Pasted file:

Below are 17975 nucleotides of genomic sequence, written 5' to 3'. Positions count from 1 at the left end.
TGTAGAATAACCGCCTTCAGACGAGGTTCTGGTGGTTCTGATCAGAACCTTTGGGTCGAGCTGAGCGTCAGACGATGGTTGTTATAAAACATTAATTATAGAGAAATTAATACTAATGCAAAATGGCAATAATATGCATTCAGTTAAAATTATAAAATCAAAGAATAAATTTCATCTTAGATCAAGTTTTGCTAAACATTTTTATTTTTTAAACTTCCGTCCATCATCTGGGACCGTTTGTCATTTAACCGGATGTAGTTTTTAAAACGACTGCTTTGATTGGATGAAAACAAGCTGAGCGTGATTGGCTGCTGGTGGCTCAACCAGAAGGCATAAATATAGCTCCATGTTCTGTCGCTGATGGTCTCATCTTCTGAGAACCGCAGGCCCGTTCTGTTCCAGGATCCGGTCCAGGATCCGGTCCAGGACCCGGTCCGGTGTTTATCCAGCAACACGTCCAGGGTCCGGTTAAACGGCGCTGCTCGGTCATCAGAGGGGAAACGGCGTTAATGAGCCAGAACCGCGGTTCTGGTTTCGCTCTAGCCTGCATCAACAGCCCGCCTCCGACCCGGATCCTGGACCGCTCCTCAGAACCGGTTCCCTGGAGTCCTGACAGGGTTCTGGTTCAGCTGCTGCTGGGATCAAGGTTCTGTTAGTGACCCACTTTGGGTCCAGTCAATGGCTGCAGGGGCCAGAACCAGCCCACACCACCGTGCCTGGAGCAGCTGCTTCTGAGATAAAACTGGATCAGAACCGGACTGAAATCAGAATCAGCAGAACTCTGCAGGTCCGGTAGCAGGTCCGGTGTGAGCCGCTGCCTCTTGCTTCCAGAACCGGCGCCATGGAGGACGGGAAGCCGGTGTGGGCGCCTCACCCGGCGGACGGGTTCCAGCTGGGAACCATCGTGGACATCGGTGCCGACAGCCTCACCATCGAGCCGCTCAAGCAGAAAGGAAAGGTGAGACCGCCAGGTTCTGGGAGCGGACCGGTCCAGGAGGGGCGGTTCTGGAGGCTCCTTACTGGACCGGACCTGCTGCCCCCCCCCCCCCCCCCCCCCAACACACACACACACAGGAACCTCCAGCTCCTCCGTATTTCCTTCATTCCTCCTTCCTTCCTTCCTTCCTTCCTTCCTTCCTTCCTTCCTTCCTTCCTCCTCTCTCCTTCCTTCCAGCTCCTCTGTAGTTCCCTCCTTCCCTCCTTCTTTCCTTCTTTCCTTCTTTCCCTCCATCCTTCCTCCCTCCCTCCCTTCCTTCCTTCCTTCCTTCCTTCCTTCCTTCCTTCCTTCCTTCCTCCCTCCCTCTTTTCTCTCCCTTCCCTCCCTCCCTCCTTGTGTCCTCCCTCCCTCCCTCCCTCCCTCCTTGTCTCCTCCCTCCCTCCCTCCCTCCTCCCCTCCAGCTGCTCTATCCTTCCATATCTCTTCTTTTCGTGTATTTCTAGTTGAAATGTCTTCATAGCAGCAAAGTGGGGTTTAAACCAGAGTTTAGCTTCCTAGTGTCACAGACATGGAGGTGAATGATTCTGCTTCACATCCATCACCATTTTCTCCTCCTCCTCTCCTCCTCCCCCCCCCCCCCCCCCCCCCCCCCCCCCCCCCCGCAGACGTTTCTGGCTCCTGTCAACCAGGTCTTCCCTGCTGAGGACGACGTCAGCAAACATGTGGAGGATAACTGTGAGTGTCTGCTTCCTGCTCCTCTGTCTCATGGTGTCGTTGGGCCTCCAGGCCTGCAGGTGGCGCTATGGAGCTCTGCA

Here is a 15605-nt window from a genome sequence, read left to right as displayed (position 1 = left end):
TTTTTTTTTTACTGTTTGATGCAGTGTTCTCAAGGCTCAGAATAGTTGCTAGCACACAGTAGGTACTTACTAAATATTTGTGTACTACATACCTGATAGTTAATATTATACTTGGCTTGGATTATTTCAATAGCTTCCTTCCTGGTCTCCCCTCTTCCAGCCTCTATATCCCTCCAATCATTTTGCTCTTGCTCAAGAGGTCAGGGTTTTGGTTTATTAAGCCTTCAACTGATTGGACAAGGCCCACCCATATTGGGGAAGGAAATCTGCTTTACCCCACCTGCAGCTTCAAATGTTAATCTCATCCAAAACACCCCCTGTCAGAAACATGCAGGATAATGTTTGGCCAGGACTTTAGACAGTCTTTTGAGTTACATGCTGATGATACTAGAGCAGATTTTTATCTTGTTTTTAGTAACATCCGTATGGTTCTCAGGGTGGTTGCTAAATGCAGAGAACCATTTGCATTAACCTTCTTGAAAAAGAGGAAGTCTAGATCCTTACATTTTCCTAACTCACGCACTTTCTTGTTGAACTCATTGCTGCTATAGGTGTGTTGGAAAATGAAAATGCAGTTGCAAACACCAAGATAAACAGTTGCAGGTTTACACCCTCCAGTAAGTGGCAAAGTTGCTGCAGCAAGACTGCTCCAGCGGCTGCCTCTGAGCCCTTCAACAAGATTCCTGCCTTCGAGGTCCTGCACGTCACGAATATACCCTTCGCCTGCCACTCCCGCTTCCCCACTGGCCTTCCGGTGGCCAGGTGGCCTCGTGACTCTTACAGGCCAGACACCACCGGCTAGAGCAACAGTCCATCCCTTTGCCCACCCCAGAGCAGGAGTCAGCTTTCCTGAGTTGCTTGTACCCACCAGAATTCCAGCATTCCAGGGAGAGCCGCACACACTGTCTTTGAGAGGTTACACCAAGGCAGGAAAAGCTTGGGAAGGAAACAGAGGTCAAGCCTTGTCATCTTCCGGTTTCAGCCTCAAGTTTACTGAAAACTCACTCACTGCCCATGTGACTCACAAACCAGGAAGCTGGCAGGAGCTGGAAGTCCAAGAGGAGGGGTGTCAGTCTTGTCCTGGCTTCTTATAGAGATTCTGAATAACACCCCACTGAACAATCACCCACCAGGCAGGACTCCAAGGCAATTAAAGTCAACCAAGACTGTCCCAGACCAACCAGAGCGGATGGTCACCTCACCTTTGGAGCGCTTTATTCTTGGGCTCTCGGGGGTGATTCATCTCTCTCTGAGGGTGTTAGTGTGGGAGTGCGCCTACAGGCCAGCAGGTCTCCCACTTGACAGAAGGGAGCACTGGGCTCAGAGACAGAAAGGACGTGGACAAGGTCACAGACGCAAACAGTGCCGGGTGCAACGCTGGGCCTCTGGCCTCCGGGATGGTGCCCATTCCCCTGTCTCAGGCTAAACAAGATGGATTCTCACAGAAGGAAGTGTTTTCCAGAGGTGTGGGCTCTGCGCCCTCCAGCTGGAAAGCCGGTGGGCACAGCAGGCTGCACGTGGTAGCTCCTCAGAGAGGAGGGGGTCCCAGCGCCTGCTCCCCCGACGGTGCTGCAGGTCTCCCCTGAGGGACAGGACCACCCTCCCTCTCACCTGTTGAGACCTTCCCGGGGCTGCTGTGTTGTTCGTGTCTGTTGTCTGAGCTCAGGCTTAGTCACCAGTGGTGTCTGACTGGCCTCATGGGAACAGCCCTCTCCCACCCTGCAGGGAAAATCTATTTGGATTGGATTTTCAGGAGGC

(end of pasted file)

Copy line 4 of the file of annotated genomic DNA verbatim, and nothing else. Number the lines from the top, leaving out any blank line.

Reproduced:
TTTTTTTTTTACTGTTTGATGCAGTGTTCTCAAGGCTCAGAATAGTTGCTAGCACACAGTAGGTACTTACTAAATATTTGTGTACTACATACCTGATAGTTAATATTATACTTGGCTTGGATTATTTCAATAGCTTCCTTCCTGGTCTCCCCTCTTCCAGCCTCTATATCCCTCCAATCATTTTGCTCTTGCTCAAGAGGTCAGGGTTTTGGTTTATTAAGCCTTCAACTGATTGGACAAGGCCCACCCATATTGGGGAAGGAAATCTGCTTTACCCCACCTGCAGCTTCAAATGTTAATCTCATCCAAAACACCCCCTGTCAGAAACATGCAGGATAATGTTTGGCCAGGACTTTAGACAGTCTTTTGAGTTACATGCTGATGATACTAGAGCAGATTTTTATCTTGTTTTTAGTAACATCCGTATGGTTCTCAGGGTGGTTGCTAAATGCAGAGAACCATTTGCATTAACCTTCTTGAAAAAGAGGAAGTCTAGATCCTTACATTTTCCTAACTCACGCACTTTCTTGTTGAACTCATTGCTGCTATAGGTGTGTTGGAAAATGAAAATGCAGTTGCAAACACCAAGATAAACAGTTGCAGGTTTACACCCTCCAGTAAGTGGCAAAGTTGCTGCAGCAAGACTGCTCCAGCGGCTGCCTCTGAGCCCTTCAACAAGATTCCTGCCTTCGAGGTCCTGCACGTCACGAATATACCCTTCGCCTGCCACTCCCGCTTCCCCACTGGCCTTCCGGTGGCCAGGTGGCCTCGTGACTCTTACAGGCCAGACACCACCGGCTAGAGCAACAGTCCATCCCTTTGCCCACCCCAGAGCAGGAGTCAGCTTTCCTGAGTTGCTTGTACCCACCAGAATTCCAGCATTCCAGGGAGAGCCGCACACACTGTCTTTGAGAGGTTACACCAAGGCAGGAAAAGCTTGGGAAGGAAACAGAGGTCAAGCCTTGTCATCTTCCGGTTTCAGCCTCAAGTTTACTGAAAACTCACTCACTGCCCATGTGACTCACAAACCAGGAAGCTGGCAGGAGCTGGAAGTCCAAGAGGAGGGGTGTCAGTCTTGTCCTGGCTTCTTATAGAGATTCTGAATAACACCCCACTGAACAATCACCCACCAGGCAGGACTCCAAGGCAATTAAAGTCAACCAAGACTGTCCCAGACCAACCAGAGCGGATGGTCACCTCACCTTTGGAGCGCTTTATTCTTGGGCTCTCGGGGGTGATTCATCTCTCTCTGAGGGTGTTAGTGTGGGAGTGCGCCTACAGGCCAGCAGGTCTCCCACTTGACAGAAGGGAGCACTGGGCTCAGAGACAGAAAGGACGTGGACAAGGTCACAGACGCAAACAGTGCCGGGTGCAACGCTGGGCCTCTGGCCTCCGGGATGGTGCCCATTCCCCTGTCTCAGGCTAAACAAGATGGATTCTCACAGAAGGAAGTGTTTTCCAGAGGTGTGGGCTCTGCGCCCTCCAGCTGGAAAGCCGGTGGGCACAGCAGGCTGCACGTGGTAGCTCCTCAGAGAGGAGGGGGTCCCAGCGCCTGCTCCCCCGACGGTGCTGCAGGTCTCCCCTGAGGGACAGGACCACCCTCCCTCTCACCTGTTGAGACCTTCCCGGGGCTGCTGTGTTGTTCGTGTCTGTTGTCTGAGCTCAGGCTTAGTCACCAGTGGTGTCTGACTGGCCTCATGGGAACAGCCCTCTCCCACCCTGCAGGGAAAATCTATTTGGATTGGATTTTCAGGAGGC